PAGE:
Journal of Marketing Management, 1995, 11, 419-441

Pierre Chandon
School of f

Consumer Research on Sales
Promotions: A

Management, Paris

State-of-the-Art Literature Review^*
Many research traditions have dealt with consumer psychology and behaviour vis-a-vis saks promotions. The consumer-oriented approach seeks to identify the heavy users of promotions and to track their purchasing strategies involving the choice of a promoted brand. The aim of the theory-oriented research traditions is to test the explanatory power of various cognitive, attitudinal, behavioural and economic frameivorks, be it to explain why and how consumers react to sales promotions or to understand when companies should promote. This article exposes the specificity of each research tradition, its principal results and the most promising areas for future research.

Introduction More than 200 studies on sales promotions have been published in the past 10 years, compared to about 40 studies between 1965-1983 (Blattberg and Neslin 1990). This dramatic rise in research can be explained by both the large increase in promotional spending and the availability of scanner panel data.

Organization

This review takes an historical perspective rather than a thematic approach^, it is organized by research tradition in order to mirror the innovation process of science at its best. A research tradition was defined by Laudan (1977) as "a framework hinging on a privileged theory, methodology or conception of the world". This notion can help us understand the persistence of conflicting results on many key issues: these conflicts are due to the fact that these results are the fruit of many diverse research traditions. Besides, scholcirs can assess the problem-solving potential of each tradition so as to motivate, or deter, their insistence upon one research tradition or another^. The main disttnguishing factors between one research tradition and another are neither its concepts nor the methodologies employed, but the cognitive aims and the
*A French version of this paper was published in Redierdies el Applications en Marketing (Chandon 1994<!). ^For a thnnadc approach on how promotions work, see BUtd>eig et al. (1994). *rhis explicit reference to a rational criterion for the choice of a research tradition distinguishes it from the concept of paradigm, whose choice would eventually amount to an act of faith.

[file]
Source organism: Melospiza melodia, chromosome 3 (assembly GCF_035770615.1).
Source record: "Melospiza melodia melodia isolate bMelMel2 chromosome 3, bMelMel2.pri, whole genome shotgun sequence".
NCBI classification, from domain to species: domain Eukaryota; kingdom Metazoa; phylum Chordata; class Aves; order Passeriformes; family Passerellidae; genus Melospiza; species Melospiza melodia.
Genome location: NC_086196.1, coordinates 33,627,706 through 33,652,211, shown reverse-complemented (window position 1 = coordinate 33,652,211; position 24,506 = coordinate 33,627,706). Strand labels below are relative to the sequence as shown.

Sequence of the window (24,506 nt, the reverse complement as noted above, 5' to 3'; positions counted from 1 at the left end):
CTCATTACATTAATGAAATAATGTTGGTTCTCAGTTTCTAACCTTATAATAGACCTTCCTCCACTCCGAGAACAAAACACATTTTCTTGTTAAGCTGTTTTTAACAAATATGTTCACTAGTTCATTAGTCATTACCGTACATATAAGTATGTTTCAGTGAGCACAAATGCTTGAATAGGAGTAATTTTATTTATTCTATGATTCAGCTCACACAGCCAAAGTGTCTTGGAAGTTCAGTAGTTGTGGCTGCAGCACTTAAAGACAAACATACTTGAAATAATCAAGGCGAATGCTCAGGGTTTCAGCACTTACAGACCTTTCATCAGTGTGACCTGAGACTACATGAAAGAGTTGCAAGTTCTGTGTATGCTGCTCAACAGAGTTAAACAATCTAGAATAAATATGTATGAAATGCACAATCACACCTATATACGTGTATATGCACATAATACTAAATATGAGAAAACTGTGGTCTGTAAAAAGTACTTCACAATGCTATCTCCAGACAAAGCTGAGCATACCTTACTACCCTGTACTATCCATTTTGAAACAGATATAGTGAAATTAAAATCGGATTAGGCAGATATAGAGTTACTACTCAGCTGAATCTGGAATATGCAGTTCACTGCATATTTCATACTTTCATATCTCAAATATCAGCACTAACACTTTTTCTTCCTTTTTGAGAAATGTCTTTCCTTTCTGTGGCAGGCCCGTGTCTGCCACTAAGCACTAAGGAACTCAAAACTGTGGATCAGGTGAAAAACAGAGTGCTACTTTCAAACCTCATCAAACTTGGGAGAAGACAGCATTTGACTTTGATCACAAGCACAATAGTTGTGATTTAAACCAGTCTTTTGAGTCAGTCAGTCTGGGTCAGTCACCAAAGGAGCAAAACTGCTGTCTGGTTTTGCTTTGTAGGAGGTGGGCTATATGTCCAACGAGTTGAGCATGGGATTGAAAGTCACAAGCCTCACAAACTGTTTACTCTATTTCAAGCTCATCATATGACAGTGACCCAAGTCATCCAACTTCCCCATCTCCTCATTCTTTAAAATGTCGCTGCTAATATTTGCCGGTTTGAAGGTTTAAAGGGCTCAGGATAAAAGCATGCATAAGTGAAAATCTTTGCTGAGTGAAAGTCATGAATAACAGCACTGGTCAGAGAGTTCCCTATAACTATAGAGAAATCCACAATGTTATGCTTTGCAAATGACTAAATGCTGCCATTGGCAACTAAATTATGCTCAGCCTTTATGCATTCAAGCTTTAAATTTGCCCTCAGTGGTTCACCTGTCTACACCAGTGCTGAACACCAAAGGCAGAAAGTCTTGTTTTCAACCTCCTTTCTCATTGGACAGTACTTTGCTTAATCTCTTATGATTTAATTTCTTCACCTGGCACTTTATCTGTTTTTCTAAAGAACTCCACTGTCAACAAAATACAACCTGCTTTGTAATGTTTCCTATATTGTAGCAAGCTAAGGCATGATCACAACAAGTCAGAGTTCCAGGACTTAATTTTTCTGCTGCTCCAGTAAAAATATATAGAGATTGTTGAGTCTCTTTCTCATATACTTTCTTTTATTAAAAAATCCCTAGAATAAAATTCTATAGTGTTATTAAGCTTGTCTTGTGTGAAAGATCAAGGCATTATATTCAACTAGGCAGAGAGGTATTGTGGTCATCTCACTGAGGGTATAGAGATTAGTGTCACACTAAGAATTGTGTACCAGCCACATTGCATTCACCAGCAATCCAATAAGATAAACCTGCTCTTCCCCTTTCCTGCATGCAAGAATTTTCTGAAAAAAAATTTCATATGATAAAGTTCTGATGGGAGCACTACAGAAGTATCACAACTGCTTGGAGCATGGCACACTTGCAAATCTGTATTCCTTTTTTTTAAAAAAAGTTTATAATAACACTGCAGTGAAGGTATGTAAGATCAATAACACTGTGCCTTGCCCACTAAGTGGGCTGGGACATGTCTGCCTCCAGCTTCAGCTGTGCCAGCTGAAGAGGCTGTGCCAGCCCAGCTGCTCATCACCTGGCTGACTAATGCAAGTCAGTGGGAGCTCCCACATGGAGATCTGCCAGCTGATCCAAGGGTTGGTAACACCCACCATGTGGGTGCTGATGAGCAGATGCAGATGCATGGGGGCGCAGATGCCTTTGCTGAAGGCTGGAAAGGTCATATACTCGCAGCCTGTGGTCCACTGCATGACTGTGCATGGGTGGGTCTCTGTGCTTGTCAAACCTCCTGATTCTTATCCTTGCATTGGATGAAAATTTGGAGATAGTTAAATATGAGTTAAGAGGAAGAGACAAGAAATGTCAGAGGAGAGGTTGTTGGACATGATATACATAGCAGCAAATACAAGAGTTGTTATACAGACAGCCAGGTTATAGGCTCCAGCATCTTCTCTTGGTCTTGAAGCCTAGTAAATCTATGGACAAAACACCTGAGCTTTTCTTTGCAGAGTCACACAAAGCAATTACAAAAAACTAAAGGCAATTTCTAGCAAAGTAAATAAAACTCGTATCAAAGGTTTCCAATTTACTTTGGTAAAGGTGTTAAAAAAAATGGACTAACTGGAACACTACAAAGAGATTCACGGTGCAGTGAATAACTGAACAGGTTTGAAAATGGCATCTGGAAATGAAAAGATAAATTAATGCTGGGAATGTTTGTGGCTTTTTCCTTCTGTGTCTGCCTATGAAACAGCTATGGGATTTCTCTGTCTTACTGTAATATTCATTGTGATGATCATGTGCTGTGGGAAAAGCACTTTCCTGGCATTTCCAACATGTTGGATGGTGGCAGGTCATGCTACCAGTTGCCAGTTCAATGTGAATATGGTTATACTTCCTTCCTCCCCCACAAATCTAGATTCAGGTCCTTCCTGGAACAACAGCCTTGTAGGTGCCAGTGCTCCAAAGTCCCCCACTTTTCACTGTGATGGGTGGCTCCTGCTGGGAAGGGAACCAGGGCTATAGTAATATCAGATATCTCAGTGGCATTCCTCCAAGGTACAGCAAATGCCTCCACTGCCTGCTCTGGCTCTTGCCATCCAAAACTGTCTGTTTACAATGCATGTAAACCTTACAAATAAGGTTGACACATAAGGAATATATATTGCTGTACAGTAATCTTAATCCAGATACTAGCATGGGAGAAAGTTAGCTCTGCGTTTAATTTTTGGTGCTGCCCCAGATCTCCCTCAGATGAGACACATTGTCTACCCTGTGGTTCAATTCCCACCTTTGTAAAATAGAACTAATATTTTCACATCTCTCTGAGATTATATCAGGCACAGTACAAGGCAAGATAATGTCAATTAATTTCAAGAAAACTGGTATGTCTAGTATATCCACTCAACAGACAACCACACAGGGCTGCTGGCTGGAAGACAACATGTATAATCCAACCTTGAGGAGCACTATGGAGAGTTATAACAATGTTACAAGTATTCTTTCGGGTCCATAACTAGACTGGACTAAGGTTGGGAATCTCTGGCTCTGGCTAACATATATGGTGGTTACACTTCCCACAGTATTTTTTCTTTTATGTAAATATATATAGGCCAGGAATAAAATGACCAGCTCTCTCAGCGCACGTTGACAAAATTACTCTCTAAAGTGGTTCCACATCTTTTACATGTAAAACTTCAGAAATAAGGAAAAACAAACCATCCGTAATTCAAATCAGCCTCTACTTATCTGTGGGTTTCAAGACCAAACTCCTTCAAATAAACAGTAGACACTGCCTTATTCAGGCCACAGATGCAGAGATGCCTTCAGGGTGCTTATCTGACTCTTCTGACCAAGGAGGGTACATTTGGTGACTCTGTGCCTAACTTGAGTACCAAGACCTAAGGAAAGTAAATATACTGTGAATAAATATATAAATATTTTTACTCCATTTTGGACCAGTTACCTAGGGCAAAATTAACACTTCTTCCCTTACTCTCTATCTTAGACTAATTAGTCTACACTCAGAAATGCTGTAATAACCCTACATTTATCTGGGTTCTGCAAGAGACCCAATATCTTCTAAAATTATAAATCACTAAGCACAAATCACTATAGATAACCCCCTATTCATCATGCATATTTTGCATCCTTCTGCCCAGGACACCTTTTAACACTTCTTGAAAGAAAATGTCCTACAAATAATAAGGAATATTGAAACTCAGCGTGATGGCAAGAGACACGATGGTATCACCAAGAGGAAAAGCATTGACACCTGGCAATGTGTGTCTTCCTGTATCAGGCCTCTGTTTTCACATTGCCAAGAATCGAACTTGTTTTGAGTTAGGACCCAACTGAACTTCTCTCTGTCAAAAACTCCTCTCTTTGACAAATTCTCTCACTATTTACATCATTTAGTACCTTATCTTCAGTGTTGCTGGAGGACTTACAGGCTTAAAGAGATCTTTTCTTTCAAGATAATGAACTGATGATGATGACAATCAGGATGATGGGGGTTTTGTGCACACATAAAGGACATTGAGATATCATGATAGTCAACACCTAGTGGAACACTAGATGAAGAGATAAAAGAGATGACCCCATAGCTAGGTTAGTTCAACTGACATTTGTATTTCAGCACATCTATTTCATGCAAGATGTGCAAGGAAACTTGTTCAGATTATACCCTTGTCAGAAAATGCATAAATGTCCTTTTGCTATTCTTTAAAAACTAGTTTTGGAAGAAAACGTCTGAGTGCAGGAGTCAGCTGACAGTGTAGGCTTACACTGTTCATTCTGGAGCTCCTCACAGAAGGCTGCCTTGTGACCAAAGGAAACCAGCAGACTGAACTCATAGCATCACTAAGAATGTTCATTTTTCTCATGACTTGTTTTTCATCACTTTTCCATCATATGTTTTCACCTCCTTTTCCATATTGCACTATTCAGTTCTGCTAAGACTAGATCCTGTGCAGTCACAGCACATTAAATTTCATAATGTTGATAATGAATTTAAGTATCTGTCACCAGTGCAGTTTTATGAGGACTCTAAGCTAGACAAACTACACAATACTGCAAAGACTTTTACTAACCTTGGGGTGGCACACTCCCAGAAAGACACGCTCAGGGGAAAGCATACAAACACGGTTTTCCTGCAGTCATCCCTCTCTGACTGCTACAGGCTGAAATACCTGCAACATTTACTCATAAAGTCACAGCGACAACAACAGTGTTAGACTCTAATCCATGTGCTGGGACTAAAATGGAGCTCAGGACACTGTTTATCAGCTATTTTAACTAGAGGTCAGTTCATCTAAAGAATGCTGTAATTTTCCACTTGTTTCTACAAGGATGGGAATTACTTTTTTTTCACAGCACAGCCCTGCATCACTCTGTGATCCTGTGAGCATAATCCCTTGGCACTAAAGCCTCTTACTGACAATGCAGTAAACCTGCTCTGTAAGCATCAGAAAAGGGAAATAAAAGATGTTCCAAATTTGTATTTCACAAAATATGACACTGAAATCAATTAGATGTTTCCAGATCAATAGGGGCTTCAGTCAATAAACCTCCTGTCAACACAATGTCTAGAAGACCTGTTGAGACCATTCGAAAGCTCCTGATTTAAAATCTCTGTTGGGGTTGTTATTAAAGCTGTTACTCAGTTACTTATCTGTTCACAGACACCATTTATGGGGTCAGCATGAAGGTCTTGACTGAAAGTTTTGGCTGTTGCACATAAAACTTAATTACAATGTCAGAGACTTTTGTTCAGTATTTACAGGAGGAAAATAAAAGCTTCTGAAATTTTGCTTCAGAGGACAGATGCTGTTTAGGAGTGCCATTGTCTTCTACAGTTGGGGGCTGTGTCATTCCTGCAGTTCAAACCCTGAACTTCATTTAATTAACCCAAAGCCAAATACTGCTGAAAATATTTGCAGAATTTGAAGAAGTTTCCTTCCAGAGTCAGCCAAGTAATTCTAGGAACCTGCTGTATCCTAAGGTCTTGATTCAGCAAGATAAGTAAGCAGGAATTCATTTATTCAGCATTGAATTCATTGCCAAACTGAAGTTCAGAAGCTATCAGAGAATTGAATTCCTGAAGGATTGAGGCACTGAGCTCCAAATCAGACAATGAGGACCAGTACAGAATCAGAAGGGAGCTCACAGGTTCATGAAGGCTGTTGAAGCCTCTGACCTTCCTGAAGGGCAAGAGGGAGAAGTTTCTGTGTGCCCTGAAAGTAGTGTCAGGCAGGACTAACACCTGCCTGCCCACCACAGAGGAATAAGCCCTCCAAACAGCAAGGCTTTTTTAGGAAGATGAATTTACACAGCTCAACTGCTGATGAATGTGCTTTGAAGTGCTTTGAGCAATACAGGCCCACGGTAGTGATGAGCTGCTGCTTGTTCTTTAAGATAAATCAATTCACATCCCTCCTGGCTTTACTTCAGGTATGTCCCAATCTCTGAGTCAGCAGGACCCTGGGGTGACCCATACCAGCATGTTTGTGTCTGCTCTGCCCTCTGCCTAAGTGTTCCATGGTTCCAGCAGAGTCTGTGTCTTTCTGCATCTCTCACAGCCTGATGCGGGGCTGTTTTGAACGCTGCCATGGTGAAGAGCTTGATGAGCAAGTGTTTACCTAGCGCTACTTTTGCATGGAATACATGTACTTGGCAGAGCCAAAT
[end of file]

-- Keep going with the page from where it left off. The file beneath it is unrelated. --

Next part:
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©1995 The Dryden Press

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viewpoints each of them favour. The consumer-oriented research tradition emphasizes the study of consumers' behaviours associated with sales promotions. It has two subdivisions: the identification of frequent users of sales promotions and the study of purchasing strategies involving sales promotions. In contrast, the aim of the theory-oriented research tradition is to test various cognitive, behavioural or economic theories. This papier wiU further distinguish the reference-price theories from other more comprehensive models. This cluster is, of course, a compromise between the within-group cohesion and the clarity of exposition. It is, to some extent, subjective since no consensus about the adequate aggregation level of research traditions in marketing exists, despite the recent interest in this area (Laurent et al. 1994).

Definition and Typology

The numerous definitions of sales promotions available have in common the idea that sales promotions are a temporary and tangible modification of supply, the goal of which is to directly impact consumer, retailer and sales force behaviour. The diversity of phenomena encompassed by this definition has led scholars to focus on one of ihe particular aspects indicated in Figure 1. Recent but sparse research has completed this panorama by emphasizing the direct-marketing and communicative aspects of sales promotions, but they will not be reviewed here (Vemette 1990; Desmet 1991; Guilbert 1991; Ward and Hill 1991; Jones 1992). The above definition encompasses many promotional techniques (price reductions, coupwns, games, etc.) cind scholars are not certain whether we must study them separately, as it is currently the case for price promotions and coupons, or if it makes sense to spieak of sales promotions as a whole. The most widely accepted typwlogy to date makes three distinctions; (a) retail promotions; {}}) trade promotions; and (c) consumer promotions (Figure 2). However, this "natural" typology is not completely relevant to corwumer research. For example, price-cuts